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Fire safety is often overlooked as, luckily, fires don’t happen all the time. Companies who don’t have the right precautions in place are more likely to lose stock, property, their business and, in the worst circumstances, their lives.
Fiona Stewart had a scary experience at a hotel recently. Fiona, who is deaf, woke up surrounded by her mother, a firefighter and the hotel manager. No, this wasn’t some kind of weird dream. The hotel’s fire alarm had been set off and the building was evacuated.
Fire safety can be an extremely confusing subject. There’s a lot to think about, with laws and regulations. Sometimes the lines between practical fire safety advice and the law can become crossed.
In 2016, UCAS registered 507,108 university applicants. Statistically speaking, 1 in 6 of these applicants will have a hearing impairment. That’s a staggering 84,518 students.
Make no mistake, fire doors save lives and property. Not just a regular door, fire doors are a building’s armour in a fire. They block fire and smoke from rapidly spreading so people can escape. But what about when there is no fire?
There are people tweeting nearly every day about setting off fire alarms in their halls or starting a fire in the kitchen, sometimes within hours of each other. And this is from universities across the UK. It’s something of a ‘hot’ topic.
Twitter is a marvellous thing. It’s as if everyone’s subconscious has suddenly been given a voice. I’m always intrigued by what people say in their tweets, especially students. For me, it’s an invaluable resource of comments and new ideas.
We’re a bit different at Fireco. Like any business, we want to be credible and we want to be trustworthy and professional, BUT, we also know that you can’t spend 40+ hours every week with the same people without being yourself and having fun.
To test if a diamond is real, try it on a mirror and it will scratch. People believed this long after Zirconium paste was shown to be equally able to pass the infallible test. It astonishes me how susceptible we are to psychological bias.
Maybe in prehistoric times cavemen used fire to protect themselves from dinosaurs but instead sustained more burns than protection. Perhaps in the Bronze Age more people were injured digging up flint than injured by the arrows they made from it.
Students are a high-risk group when it comes to fire. Did you know that 81% of students undertake activities that increase the risk of fire in their accommodation?
Do you know where the fire exit is? Fire exit signs form an important part of your emergency escape plan. They should be clearly visible and provide the quickest route to exit the premises. They save lives in an emergency. But what if fire signs aren’t...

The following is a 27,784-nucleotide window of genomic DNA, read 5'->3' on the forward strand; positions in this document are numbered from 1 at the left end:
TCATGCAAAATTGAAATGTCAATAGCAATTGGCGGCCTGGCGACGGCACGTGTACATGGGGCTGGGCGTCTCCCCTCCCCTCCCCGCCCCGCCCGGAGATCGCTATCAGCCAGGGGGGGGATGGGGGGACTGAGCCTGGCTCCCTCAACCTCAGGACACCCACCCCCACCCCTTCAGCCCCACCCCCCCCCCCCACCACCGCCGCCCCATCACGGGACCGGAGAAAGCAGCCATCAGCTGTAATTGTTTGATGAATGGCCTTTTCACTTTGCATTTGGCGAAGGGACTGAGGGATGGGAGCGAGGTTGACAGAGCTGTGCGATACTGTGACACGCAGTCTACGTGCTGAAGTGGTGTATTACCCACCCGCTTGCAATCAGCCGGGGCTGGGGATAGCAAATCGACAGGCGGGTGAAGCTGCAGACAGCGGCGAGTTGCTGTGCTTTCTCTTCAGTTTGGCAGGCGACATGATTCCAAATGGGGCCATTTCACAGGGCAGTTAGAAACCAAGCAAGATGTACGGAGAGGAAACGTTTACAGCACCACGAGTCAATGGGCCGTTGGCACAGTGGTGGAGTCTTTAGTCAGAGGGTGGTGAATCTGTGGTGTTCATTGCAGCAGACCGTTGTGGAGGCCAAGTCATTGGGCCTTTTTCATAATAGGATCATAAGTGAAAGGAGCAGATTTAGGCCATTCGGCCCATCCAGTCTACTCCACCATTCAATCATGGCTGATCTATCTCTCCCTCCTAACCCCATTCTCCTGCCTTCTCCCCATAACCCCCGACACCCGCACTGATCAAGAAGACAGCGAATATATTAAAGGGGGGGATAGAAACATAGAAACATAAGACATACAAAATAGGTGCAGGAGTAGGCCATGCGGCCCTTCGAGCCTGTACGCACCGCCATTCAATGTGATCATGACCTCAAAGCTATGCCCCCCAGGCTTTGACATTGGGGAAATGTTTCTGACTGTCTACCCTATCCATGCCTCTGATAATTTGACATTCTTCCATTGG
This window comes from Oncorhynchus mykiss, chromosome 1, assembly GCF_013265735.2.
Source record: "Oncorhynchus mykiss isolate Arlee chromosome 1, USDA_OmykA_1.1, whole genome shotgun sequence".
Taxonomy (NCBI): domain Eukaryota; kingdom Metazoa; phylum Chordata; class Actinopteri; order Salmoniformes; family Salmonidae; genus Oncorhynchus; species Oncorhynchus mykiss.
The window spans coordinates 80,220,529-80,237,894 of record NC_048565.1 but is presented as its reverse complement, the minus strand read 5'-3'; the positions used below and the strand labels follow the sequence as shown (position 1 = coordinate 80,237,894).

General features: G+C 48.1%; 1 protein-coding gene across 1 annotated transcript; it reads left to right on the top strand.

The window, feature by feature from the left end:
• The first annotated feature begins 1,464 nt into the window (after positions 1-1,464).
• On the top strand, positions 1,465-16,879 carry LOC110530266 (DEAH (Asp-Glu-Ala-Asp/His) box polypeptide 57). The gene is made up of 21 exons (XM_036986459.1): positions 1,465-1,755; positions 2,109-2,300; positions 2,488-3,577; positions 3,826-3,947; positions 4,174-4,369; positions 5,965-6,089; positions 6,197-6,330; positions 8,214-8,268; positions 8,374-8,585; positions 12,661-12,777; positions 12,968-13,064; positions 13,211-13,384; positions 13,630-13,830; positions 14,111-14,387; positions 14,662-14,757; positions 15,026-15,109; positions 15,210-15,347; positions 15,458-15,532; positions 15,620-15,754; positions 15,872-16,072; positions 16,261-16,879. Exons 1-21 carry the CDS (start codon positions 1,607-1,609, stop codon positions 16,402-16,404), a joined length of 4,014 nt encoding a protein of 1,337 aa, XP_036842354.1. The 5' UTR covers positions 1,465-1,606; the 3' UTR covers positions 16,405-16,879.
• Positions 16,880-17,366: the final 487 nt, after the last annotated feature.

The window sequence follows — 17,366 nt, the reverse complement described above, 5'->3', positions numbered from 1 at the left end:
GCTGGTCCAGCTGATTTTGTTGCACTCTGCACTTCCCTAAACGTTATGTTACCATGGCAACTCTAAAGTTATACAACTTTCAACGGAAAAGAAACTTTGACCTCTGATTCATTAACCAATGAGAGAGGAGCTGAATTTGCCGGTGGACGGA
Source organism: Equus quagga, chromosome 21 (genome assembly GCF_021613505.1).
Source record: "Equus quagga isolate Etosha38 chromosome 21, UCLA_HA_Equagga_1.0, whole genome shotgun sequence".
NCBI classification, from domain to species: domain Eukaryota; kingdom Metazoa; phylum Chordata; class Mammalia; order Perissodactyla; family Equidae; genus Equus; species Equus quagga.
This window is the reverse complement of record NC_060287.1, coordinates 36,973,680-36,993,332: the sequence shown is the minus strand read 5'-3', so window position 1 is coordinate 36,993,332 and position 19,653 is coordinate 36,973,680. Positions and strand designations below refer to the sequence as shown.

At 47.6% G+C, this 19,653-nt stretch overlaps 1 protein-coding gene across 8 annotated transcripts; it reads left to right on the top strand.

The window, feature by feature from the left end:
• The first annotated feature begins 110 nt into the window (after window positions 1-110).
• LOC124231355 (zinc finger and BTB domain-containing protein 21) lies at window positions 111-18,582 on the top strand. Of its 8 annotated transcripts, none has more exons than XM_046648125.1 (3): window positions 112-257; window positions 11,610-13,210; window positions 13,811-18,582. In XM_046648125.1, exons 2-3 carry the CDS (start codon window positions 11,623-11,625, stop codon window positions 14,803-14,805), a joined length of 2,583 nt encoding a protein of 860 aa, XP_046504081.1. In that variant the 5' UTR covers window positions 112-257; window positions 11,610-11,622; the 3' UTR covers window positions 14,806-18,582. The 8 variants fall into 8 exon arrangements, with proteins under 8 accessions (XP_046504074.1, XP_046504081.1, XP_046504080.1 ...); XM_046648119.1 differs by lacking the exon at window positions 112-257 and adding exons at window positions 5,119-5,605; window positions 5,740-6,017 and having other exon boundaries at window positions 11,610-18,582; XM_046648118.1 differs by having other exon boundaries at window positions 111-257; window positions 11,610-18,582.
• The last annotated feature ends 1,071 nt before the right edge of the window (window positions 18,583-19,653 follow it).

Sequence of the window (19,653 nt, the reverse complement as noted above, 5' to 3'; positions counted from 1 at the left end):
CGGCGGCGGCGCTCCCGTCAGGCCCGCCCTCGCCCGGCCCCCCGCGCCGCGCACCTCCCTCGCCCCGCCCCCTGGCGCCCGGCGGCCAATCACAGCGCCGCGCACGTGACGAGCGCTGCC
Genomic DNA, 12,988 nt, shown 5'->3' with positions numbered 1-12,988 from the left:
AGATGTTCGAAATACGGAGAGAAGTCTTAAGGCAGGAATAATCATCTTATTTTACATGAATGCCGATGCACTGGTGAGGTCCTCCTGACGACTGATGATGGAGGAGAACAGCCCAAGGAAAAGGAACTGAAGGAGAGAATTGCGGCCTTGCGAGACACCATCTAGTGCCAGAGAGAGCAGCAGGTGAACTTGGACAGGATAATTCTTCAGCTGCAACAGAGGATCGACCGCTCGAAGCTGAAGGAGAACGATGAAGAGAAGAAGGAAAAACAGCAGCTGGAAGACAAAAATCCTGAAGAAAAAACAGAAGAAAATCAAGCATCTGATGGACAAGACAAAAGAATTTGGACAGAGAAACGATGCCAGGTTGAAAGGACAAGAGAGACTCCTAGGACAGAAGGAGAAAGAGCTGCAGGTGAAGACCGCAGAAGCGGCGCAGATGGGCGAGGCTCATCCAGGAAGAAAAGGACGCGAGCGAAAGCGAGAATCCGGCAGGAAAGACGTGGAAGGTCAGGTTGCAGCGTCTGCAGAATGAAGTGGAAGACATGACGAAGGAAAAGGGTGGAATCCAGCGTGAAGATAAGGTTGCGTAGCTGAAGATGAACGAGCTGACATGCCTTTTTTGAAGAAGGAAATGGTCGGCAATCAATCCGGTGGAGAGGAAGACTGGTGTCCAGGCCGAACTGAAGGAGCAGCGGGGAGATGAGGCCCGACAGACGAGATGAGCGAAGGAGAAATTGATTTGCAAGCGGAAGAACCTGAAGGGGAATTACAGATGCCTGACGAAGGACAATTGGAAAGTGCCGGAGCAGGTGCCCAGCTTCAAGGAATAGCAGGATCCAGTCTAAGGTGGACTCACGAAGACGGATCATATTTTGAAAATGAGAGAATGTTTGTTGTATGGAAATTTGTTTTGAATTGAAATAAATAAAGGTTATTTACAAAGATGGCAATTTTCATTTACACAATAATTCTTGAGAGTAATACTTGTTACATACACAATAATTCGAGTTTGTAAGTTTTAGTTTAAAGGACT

Call-handling systems are a bad idea that should not be trusted with your biggest asset — a buying customer. They don’t work and we all hate them.
Every building should have emergency exit routes and fire exits, otherwise known as the ‘means of escape.’ Here are the 5 most unusual fire escapes.
The current frenzy about cars artfully dodging emissions regulations is synthesized. Made up. People in the industry (I bet) have been rolling their eyes and saying that they have known it for decades.
In 2015 a London hotel owner received a massive fine of £230,000, plus a four month prison sentence for huge fire safety breaches, including missing fire doors, no fire risk assessment and fire doors tied open using string and an extinguisher used as a wedge.
The fire alarm goes off and you immediately leave the building to safety. The fire brigade arrives with two fire engines to investigate the emergency situation which turns out to be — a slice of burnt toast. Perhaps you have encountered this situation.
If animals were types of communication, the gazelle might be the tweet, an SMS a sweet little humming bird, an HMRC letter a rhinoceros (thick skinned and charges a lot) and a posted paper letter the most ancient dinosaur anybody can think of. Faxes might...
Did you know that around 42% of hotels in England fail to meet satisfactory standards in their fire inspection? In June 2015, David Schofield, owner of the Park Hotel in Paignton was fined £9,274 and sentenced to six months imprisonment for severe fire safety breaches.
Fire doors protect lives. Regulations state they need to be kept closed. Wedging open fire doors is a risk which can result in devastating consequences. Here are some common examples that make a fire door useless.
Taking preventive measures to reduce accidents is a vital part of all schools’ ongoing commitment to health and safety. Unfortunately some people have taken this too far and it has resulted in some ludicrous policies being introduced.
Wedging open fire doors poses a huge risk in the event of a fire as it allows fire and smoke to spread rapidly throughout the building. To avoid a heavy fine or a fire at your residence, here are a few safety fails to which other premises have fallen victim!
Did you know that children breathe more air than adults? That means they are more likely to be affected by any contaminants in the air. School pupils can feel tired and unwell if there isn’t enough fresh air coming into the classroom.